In part one of this series, I outlined the changes that could affect individuals on January 1, 2013, if the Bush tax cuts are allowed to expire. In part two, I’ll talk about the effect on gifts, estates, and small businesses.
Estates and gifts
One of the biggest changes that may impact people in big cities is the return of the death tax. Folks who were able to buy homes years ago in large urban areas like New York, Chicago, or Los Angeles for a fraction of today’s fair market value don’t think of themselves as millionaires. After all, if they sell their homes, where will they live in comparable comfort?
However, even with the decline in residential real estate values, their homes may still be worth far more than what they paid for them. As a result, these estates containing these homes can be worth in excess of $1 million. And effective January 1, 2013, the gift and estate tax limits will drop from $5 million each to $1 million. In addition, the top tax rate on estates will jump from 35 percent to 55 percent. Ouch!
Incidentally, the annual allowance for gift giving without filing a gift tax return will be $14,000 in 2013, up from $13,000 in 2012. That includes all gifts, not just monetary gifts.
Will your business be affected by these changes? If you have financing, it most likely will.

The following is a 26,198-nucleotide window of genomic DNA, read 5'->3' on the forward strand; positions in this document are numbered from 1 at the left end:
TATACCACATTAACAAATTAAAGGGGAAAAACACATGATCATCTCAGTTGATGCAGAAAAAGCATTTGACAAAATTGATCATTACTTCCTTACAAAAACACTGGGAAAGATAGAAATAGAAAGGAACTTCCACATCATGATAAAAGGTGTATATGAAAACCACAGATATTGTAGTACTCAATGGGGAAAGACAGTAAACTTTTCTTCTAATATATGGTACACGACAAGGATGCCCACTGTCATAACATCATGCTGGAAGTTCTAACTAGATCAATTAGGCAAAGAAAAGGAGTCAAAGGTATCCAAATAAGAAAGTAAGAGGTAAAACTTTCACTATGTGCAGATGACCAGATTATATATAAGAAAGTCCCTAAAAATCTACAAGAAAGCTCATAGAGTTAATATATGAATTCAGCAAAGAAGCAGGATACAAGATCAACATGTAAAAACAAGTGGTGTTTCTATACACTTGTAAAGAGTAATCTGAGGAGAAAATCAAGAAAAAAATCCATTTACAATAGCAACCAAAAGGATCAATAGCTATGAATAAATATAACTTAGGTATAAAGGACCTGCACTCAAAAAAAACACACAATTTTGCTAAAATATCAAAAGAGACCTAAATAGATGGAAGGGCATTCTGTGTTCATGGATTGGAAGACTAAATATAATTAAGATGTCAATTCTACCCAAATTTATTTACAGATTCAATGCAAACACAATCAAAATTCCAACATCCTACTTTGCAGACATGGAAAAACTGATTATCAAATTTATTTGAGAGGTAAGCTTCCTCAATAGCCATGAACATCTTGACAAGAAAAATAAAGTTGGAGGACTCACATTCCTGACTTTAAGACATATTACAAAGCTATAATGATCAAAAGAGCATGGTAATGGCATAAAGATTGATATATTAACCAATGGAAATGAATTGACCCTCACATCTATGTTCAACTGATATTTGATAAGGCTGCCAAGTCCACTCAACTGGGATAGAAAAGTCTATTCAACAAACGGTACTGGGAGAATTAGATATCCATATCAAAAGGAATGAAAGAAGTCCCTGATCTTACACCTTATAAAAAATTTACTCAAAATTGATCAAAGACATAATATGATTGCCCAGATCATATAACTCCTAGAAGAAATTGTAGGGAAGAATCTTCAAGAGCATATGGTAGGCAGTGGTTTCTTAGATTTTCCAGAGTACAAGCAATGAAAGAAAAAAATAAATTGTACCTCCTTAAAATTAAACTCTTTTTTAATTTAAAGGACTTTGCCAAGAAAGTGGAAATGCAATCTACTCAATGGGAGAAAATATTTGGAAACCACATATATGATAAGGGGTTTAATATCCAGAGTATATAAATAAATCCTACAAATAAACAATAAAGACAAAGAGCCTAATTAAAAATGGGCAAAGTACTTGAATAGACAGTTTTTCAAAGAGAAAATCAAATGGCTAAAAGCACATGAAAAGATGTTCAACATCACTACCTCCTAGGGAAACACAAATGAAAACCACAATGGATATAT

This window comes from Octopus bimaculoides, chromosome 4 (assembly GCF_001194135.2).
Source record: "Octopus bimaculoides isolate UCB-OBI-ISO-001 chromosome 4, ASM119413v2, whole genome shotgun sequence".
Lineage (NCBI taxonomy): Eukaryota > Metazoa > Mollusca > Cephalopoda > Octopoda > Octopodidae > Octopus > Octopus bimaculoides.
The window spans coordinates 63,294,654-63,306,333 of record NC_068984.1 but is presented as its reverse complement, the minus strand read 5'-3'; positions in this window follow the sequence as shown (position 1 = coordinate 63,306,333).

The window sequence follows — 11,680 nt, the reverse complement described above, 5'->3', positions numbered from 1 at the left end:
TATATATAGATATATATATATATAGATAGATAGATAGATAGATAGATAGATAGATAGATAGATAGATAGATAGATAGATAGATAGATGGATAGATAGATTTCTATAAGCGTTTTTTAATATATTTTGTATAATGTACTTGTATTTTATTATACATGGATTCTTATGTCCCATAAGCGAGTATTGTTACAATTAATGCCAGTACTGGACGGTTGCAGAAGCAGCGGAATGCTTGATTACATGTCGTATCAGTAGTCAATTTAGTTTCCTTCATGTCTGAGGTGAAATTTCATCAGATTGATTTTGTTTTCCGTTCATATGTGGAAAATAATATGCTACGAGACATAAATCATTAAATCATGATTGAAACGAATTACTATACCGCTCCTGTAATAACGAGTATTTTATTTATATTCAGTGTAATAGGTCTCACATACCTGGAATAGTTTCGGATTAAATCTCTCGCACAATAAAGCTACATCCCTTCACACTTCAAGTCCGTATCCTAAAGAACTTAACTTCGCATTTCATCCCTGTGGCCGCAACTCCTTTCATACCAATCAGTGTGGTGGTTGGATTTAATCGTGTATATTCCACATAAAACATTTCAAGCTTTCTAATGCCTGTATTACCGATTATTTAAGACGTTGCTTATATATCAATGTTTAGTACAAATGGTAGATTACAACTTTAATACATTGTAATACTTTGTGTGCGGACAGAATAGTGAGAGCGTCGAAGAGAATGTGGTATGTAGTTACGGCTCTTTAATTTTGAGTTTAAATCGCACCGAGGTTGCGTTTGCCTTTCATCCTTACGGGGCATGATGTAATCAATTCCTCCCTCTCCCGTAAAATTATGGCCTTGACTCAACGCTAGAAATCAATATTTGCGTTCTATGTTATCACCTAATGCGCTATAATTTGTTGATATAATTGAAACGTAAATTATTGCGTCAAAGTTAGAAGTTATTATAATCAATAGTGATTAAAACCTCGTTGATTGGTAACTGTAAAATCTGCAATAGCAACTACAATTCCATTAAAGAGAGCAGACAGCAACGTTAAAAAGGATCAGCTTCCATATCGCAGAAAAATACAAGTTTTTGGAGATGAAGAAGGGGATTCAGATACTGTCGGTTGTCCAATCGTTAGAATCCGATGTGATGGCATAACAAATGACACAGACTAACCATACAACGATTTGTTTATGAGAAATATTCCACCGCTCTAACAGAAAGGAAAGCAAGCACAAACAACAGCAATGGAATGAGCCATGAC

My good friends at CCH, a Wolters Kluwer company, are optimistic. They believe that Congress will take steps to extend many of the Bush-era tax breaks before the end of the year. What do you think?
Eva Rosenberg, EA is the publisher of TaxMama.com , where your tax questions are answered. Eva is the author of several books and ebooks, including the new edition of Small Business Taxes Made Easy. Eva teaches a tax pro course at IRSExams.com and tax courses you might enjoy at http://www.cpelink.com/teamtaxmama.
Equifax maintains this interactive forum for education and information purposes in order to allow individuals to share their relevant knowledge and opinions with other members and visitors. We encourage you to participate in discussions about personal finance issues and other topics of interest to this community, but please read our commenting guidelines first. Equifax reserves the right to monitor postings to the forum and comments will be published at our discretion. Do you have questions or comments about your Equifax credit report or customer-service issues regarding an Equifax product? If so, please contact Equifax directly. All opinions and information expressed or shared in blog comments are solely those of the person submitting the comments, and don't necessarily represent the views of Equifax or its management.